At the trial, the AQHA and its legal team argued that a decision favoring the plaintiffs would open the way for cloned horses to compete in AQHA sanctioned races in the U.S. and elsewhere, and defended the AQHA board of directors’ right, acting on behalf of the membership, to decide whether horses produced by cloning ought to be eligible for registration, asserting that the lawsuit was an attempt to force AQHA to register clones against the wishes of the general membership.
The AQHA’s stated position was that when people with shared interests, goals and values come together to form a voluntary private association to serve a common purpose, the members have a right to determine the rules for their association, and that setting rules around registering American Quarter Horses and defining the American Quarter Horse breed is key to what AQHA does, noting that AQHA registration rules have always required that only horses resulting from the breeding of a mother and a father (the joining of an egg and a sperm) are eligible for registration.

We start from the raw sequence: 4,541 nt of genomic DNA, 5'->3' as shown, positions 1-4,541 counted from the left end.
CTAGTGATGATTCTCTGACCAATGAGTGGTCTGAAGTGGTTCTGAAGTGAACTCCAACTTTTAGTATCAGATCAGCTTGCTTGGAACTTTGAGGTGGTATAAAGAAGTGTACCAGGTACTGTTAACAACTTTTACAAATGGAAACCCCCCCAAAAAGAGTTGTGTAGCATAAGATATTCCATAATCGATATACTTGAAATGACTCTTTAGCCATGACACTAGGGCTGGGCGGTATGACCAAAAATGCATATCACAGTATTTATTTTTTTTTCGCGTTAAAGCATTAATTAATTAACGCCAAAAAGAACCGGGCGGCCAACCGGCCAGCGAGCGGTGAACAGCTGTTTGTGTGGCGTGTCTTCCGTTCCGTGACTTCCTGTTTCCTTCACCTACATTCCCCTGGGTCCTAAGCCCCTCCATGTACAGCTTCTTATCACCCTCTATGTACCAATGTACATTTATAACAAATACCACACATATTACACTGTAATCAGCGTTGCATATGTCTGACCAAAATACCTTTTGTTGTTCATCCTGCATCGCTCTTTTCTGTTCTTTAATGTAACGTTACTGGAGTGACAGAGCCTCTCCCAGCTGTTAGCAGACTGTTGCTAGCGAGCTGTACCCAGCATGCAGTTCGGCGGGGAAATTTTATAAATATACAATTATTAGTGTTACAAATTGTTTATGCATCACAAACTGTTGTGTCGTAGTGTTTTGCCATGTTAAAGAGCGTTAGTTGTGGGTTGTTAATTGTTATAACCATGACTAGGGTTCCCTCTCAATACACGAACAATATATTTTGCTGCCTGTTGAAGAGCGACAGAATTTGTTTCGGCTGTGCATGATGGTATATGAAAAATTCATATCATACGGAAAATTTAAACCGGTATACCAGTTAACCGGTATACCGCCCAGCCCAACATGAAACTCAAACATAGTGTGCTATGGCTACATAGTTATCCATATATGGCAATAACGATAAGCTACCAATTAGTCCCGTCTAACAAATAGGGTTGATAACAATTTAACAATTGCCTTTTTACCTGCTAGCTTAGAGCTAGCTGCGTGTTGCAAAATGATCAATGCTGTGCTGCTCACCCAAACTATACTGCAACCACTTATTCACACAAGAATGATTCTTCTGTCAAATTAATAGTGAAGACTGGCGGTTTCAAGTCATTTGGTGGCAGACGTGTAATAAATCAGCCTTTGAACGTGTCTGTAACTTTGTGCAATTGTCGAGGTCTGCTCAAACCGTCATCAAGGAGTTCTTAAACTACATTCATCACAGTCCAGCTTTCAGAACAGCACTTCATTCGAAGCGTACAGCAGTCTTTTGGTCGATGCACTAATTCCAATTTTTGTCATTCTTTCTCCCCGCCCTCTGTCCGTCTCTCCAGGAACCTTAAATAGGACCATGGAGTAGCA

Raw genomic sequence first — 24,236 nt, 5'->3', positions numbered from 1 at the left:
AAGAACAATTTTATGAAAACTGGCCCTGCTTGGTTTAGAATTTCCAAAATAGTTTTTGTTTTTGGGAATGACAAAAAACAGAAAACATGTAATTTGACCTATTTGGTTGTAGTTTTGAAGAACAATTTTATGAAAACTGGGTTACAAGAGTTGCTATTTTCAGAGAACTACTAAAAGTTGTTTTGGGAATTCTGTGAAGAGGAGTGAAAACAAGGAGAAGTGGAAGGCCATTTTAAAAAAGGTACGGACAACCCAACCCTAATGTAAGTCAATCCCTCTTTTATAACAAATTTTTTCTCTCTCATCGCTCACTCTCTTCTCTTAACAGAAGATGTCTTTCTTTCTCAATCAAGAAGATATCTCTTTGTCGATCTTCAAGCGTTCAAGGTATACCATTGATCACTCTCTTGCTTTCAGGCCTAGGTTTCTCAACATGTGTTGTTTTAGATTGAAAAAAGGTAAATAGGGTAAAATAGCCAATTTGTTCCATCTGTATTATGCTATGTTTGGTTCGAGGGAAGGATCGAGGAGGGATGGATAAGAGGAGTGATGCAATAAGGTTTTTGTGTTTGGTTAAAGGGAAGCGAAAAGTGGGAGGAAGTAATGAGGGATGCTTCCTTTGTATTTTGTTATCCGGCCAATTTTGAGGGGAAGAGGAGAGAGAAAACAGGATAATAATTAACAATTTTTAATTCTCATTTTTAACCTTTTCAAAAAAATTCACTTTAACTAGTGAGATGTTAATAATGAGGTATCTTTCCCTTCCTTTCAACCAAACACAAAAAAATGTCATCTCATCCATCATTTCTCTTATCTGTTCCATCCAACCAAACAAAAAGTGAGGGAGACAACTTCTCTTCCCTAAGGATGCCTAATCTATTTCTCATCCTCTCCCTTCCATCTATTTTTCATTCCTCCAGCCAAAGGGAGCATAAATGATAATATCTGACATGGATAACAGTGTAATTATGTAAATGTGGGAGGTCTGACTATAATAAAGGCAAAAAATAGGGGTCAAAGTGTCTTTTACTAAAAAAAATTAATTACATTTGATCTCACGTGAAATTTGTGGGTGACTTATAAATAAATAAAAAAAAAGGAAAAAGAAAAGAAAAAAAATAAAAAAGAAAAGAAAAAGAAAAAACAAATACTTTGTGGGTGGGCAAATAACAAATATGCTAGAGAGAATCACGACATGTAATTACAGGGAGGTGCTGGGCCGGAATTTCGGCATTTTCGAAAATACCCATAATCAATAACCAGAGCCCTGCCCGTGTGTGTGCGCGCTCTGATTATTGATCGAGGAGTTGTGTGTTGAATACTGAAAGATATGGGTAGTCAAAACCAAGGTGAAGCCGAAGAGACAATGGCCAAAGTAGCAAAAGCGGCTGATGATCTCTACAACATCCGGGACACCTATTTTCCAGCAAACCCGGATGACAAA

However, the jury was unconvinced, and decided in favor of the plaintiffs. US District Judge Mary Lou Robinson ruled on Monday that the AQHA is obliged to include cloned horses in their registry, which will, among other things, allow cloned quarter horses to race against naturally bred horses, making the AQHA the first American horse breeding group to register cloned animals. However, the jury awarded no damages’ and Judge Robinson denied the plaintiffs’ request that the AQHA pay their $900,000 attorney fees.
“We are deeply disappointed by the outcome of this trial,” said AQHA Executive Vice President Don Treadway, Jr in a statement. “It continues to be our position that our rule prohibiting the registration of clones and their offspring is both reasonable and lawful…. The wisdom of our membership – which is largely not in favor of the registration of clones and their offspring – has not been upheld by this verdict,”